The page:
Ken Follett’s The Pillars Of The Earth – Book One Review

Platforms:
PCPS4Xbox One
Released:
August 16, 2017
Publisher:
Daedalic Entertainment
Developer:
Daedalic Entertainment

Review

The Pillars of the Earth may just be one of the trickiest narratives to make into a video game that I’ve come across. Based on Ken Follett’s 1000-page novel of the same name, the video game is a historical fiction that’s set in the 12th century town of Kingsbridge, England. It follows the plight of several characters circling around the main story of building an important cathedral. You might think this doesn’t sound like something that translates well into this medium, and you may be right – this is more of a 2D interactive novel than it is a traditional video game, but that doesn’t necessarily make it any less enthralling.

The Pillars of the Earth takes the Telltale Games approach of being broken up into three episodes (books, in this case), each with several chapters. Much like other story based episodic titles, this first one lays out a lot of the groundwork for what’s to come, which does make the earlier chapters feel broad and disconnected at first, but by the end of the book I completely understood what the stakes were and the ideas for the future became tantalizing, which is indicative of a well-crafted story.

The narrative is split into two main groups of characters; the first, by far the more familiar of the two, is Tom Builder and his family. He needs to find work to support his wife and children, which is difficult to come by in this day and age. They meet a mother and son duo along the way and band together, trying to navigate the locals and their own relationships.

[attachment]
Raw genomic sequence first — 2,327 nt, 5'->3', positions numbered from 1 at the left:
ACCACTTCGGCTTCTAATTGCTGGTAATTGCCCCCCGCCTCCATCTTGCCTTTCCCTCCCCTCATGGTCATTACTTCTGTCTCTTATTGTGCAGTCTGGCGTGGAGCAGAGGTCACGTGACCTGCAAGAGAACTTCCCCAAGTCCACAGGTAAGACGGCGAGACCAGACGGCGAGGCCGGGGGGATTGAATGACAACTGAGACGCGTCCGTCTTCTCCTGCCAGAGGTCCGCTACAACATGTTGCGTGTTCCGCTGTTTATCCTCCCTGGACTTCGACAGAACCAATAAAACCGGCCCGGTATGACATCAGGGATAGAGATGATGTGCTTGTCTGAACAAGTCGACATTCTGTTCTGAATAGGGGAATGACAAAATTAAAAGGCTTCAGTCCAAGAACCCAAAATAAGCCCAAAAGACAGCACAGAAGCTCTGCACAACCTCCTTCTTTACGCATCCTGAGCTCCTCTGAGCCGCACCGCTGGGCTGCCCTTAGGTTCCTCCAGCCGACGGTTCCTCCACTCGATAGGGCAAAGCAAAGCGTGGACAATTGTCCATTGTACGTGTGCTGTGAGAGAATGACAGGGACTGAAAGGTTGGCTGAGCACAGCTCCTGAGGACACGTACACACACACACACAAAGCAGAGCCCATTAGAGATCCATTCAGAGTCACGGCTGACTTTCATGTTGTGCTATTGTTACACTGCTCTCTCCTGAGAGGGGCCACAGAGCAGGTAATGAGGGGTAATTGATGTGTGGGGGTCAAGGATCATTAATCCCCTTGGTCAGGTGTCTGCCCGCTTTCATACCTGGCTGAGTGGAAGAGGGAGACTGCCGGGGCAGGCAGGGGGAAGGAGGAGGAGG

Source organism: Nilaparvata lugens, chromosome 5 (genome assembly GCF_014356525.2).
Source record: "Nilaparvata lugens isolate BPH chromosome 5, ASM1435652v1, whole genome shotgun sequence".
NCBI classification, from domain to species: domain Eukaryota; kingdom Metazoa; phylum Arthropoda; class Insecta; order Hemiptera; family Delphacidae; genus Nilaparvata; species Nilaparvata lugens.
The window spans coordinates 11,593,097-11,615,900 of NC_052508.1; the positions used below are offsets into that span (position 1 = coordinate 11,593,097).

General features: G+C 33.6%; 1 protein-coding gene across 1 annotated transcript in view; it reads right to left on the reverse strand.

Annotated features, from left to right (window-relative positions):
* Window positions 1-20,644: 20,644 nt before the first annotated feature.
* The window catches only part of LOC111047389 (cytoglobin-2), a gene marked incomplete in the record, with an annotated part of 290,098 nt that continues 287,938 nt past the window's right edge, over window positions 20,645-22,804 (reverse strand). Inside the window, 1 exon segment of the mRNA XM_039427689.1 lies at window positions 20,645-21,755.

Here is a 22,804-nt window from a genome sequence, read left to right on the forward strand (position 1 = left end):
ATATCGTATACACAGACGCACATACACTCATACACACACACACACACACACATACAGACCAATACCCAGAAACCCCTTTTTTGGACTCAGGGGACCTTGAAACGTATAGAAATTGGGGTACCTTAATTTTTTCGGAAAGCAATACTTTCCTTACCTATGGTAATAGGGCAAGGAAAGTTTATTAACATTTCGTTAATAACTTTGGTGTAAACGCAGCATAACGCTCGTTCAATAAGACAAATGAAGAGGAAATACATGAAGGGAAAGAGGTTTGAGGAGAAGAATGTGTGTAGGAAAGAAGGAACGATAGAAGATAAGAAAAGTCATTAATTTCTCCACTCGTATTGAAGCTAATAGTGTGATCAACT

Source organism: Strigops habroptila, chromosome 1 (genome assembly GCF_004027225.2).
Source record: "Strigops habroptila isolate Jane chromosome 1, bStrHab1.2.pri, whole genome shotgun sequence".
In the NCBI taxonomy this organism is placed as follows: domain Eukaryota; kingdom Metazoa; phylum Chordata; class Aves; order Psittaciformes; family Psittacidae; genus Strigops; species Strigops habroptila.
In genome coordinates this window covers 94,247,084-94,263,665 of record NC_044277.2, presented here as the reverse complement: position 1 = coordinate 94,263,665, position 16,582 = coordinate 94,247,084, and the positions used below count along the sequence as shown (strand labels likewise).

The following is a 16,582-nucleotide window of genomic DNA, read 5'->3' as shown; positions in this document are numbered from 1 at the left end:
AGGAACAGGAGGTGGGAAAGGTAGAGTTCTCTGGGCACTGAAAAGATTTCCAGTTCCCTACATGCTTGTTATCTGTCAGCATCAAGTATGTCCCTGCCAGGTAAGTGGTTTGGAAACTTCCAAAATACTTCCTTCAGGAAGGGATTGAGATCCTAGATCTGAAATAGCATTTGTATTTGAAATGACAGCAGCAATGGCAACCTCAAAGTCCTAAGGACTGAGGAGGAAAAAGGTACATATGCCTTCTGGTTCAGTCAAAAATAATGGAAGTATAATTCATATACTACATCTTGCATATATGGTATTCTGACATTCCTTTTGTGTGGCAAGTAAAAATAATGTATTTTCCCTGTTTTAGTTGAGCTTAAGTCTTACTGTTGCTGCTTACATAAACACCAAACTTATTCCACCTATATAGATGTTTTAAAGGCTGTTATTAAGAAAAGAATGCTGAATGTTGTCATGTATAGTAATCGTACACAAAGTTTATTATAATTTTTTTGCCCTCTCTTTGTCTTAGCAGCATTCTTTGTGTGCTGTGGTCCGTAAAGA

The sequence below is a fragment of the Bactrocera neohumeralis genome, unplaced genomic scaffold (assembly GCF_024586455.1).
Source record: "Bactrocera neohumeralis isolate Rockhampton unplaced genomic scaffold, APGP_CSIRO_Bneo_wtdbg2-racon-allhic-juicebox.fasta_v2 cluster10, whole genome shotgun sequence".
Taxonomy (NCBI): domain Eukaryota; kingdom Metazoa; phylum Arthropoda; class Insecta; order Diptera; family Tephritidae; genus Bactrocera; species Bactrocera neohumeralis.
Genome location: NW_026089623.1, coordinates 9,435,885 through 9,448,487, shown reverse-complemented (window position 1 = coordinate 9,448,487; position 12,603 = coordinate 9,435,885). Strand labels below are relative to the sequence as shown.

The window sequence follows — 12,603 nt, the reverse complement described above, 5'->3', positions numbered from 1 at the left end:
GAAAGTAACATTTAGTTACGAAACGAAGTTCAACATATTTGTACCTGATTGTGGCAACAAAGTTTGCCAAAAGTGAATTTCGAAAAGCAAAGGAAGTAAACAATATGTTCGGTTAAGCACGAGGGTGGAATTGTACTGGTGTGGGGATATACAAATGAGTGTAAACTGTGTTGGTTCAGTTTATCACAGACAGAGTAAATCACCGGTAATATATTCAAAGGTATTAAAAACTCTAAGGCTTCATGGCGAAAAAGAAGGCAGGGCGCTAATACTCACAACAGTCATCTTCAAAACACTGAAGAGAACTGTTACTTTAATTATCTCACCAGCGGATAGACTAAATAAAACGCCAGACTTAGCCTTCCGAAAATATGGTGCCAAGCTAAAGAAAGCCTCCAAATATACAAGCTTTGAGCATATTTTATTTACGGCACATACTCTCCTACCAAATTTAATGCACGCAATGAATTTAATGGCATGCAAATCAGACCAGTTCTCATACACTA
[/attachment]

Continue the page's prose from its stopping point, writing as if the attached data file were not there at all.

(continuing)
The second is Phillip, a monk and a man of morals, who cares very much for the aforementioned cathedral and the inner-workings of the Priory. Given he is a man of religion (and even includes an option in all of his interactions to recite a line from the Holy Book), I found some of his dialogue a bit less relatable, but appreciated the way he cared for his fellow man and stood up for himself and his beliefs.

Relatable or not, the writing is top notch; engaging, interesting and never too complicated, with very solid voice acting to boot. You quickly understand the motivations of each character as you move throughout each location, talking to others, solving light puzzles and exploring the various elements of your environment. There isn’t much you’ll need to actually figure out, mind you. Scenes progress when you trigger the final relevant part of the dialogue or interact with the necessary object.

” Backgrounds are hand-painted, showing incredible detail and a stunning art style that often had me distracted…”

The flaw here is that it’s not always clear what exactly you’re meant to do or who you’re meant to talk to in order to move on. Objectives are often broad, like “find a way to help Tom” for example, leaving a lot of it up to interpretation, clicking on things until it activates the next cut-scene. Longer journeys are mercifully summarized with some story beats and basic choices, cutting down the amount of time spent wandering. Loading screens are a little bit too frequent between areas though, and are just long enough to break the flow, especially when you’re moving back and forth between areas trying to figure out what’s next.

Still, it’s an easy world to get lost walking around in when it’s so damn pretty. Backgrounds are hand-painted and it shows, with incredible detail and a stunning art style that often had me distracted from what I was doing, in awe of the quality. The subtle animations and little details make character moments even more breathtaking, really creating a universe that is beautiful and memorable. Indeed, a story about building such an important piece of architecture needs to represent that with solid visuals, and it’s an element that truly heightens the experience.

The Bottom Line

While it isn’t the perfect production, there’s enough to enjoy about The Pillars of the Earth that makes it worth a look for those interested in a more complex narrative. There isn’t much traditional video game here and the point-and-click style is suited to a very specific audience, but the art direction and overall quality of the audio visual presentation kept me captivated throughout and left me keen to see what happens in the upcoming books. It could very well captivate you too.